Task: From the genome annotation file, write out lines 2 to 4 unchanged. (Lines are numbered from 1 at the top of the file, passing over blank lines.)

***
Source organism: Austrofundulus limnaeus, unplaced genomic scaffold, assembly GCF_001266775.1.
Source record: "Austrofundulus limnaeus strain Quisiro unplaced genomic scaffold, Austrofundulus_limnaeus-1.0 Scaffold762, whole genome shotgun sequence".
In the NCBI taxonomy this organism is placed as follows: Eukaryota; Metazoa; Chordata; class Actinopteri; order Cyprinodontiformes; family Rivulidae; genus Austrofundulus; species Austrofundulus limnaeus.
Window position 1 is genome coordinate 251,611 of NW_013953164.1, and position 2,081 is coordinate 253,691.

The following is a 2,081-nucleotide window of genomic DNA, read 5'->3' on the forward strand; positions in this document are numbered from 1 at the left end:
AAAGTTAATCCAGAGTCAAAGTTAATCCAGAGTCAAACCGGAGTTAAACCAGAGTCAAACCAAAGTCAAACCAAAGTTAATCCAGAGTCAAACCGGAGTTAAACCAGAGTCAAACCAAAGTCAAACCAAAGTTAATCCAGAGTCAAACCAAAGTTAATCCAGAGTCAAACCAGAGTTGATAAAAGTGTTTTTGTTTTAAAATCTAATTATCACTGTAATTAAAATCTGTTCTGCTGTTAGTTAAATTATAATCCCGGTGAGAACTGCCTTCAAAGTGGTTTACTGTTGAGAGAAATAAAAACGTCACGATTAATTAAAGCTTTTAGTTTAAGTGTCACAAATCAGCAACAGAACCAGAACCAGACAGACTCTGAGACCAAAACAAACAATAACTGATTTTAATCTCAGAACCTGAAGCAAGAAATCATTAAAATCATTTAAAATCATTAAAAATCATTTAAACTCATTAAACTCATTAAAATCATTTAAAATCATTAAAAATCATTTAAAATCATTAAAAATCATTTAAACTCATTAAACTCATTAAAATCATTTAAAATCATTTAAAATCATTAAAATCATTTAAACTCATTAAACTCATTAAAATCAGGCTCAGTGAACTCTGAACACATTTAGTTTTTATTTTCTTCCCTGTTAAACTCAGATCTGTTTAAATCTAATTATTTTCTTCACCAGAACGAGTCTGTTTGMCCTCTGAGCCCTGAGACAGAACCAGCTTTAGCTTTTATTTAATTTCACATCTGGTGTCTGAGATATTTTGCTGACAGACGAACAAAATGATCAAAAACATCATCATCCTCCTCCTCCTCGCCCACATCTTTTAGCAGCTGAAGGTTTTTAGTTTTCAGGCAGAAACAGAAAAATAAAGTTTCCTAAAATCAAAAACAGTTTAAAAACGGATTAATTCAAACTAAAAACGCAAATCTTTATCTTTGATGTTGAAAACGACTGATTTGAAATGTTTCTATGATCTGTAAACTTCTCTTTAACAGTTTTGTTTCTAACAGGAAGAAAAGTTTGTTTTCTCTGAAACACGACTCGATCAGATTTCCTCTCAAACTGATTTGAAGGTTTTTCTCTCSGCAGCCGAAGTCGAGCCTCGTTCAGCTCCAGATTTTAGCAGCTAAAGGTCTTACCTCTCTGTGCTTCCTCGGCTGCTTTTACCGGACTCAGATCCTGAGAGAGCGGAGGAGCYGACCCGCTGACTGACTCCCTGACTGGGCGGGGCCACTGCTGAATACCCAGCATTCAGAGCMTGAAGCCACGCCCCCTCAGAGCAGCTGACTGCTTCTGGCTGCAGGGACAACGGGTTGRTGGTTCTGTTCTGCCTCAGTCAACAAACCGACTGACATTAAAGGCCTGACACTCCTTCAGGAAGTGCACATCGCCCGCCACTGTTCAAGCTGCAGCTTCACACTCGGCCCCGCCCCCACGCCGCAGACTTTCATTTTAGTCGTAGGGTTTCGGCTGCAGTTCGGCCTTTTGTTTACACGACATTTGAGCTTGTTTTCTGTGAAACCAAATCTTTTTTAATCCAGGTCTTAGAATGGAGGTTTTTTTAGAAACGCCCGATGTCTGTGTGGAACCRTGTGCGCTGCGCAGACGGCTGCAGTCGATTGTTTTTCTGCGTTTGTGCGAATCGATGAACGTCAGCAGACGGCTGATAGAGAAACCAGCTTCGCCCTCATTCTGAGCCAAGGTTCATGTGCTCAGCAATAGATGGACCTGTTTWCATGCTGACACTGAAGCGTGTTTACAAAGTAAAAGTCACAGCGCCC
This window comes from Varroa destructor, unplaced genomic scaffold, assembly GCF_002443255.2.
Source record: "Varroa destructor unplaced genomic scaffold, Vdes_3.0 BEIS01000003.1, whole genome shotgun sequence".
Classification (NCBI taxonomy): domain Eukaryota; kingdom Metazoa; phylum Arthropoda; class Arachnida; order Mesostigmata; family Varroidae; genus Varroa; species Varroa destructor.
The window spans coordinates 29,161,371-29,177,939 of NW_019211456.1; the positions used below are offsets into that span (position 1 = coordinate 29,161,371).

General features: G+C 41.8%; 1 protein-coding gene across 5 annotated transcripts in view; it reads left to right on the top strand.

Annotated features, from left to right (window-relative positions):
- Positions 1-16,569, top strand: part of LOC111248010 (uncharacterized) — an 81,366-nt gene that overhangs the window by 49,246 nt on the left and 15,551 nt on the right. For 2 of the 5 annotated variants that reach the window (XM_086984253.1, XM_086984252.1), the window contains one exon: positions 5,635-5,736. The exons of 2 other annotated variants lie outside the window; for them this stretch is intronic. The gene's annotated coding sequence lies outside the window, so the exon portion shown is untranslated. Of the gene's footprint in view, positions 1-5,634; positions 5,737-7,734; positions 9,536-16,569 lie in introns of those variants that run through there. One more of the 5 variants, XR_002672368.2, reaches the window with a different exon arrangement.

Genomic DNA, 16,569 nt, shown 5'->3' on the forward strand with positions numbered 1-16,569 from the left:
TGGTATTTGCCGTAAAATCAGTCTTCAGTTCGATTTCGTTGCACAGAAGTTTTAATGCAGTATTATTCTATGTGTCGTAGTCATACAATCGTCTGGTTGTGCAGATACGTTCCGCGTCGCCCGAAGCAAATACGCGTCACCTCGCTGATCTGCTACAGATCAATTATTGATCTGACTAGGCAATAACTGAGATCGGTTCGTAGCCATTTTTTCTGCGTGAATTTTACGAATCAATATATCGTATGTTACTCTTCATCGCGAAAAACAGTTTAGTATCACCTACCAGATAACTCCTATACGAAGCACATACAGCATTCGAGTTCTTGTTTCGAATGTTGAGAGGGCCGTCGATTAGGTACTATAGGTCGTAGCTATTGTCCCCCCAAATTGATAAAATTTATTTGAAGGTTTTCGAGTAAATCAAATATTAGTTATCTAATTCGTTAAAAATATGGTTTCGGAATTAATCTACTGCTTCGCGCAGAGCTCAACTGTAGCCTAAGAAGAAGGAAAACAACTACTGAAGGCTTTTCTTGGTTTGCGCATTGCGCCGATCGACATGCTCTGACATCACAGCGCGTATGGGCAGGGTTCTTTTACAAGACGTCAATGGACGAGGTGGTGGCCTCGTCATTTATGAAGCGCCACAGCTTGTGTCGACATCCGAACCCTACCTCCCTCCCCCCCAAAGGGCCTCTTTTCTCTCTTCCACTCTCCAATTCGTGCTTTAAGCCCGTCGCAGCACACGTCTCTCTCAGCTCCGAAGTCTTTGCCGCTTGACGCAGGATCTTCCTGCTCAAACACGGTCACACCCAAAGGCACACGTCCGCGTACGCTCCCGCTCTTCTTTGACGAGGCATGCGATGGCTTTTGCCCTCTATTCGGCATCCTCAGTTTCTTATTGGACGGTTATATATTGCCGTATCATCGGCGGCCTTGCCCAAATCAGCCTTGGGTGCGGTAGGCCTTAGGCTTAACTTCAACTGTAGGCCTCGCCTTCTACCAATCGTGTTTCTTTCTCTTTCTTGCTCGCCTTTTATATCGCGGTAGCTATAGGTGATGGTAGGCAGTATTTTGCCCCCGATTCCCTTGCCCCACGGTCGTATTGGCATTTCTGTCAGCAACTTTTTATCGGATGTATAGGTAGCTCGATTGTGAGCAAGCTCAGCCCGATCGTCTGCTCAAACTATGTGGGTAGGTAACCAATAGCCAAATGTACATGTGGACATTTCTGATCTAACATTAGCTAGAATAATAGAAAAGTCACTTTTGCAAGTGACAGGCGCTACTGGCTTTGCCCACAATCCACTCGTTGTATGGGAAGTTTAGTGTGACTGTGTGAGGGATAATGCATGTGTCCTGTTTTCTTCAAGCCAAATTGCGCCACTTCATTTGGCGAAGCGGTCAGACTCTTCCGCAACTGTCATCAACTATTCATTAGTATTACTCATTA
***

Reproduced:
Source record: "Austrofundulus limnaeus strain Quisiro unplaced genomic scaffold, Austrofundulus_limnaeus-1.0 Scaffold762, whole genome shotgun sequence".
In the NCBI taxonomy this organism is placed as follows: Eukaryota; Metazoa; Chordata; class Actinopteri; order Cyprinodontiformes; family Rivulidae; genus Austrofundulus; species Austrofundulus limnaeus.
Window position 1 is genome coordinate 251,611 of NW_013953164.1, and position 2,081 is coordinate 253,691.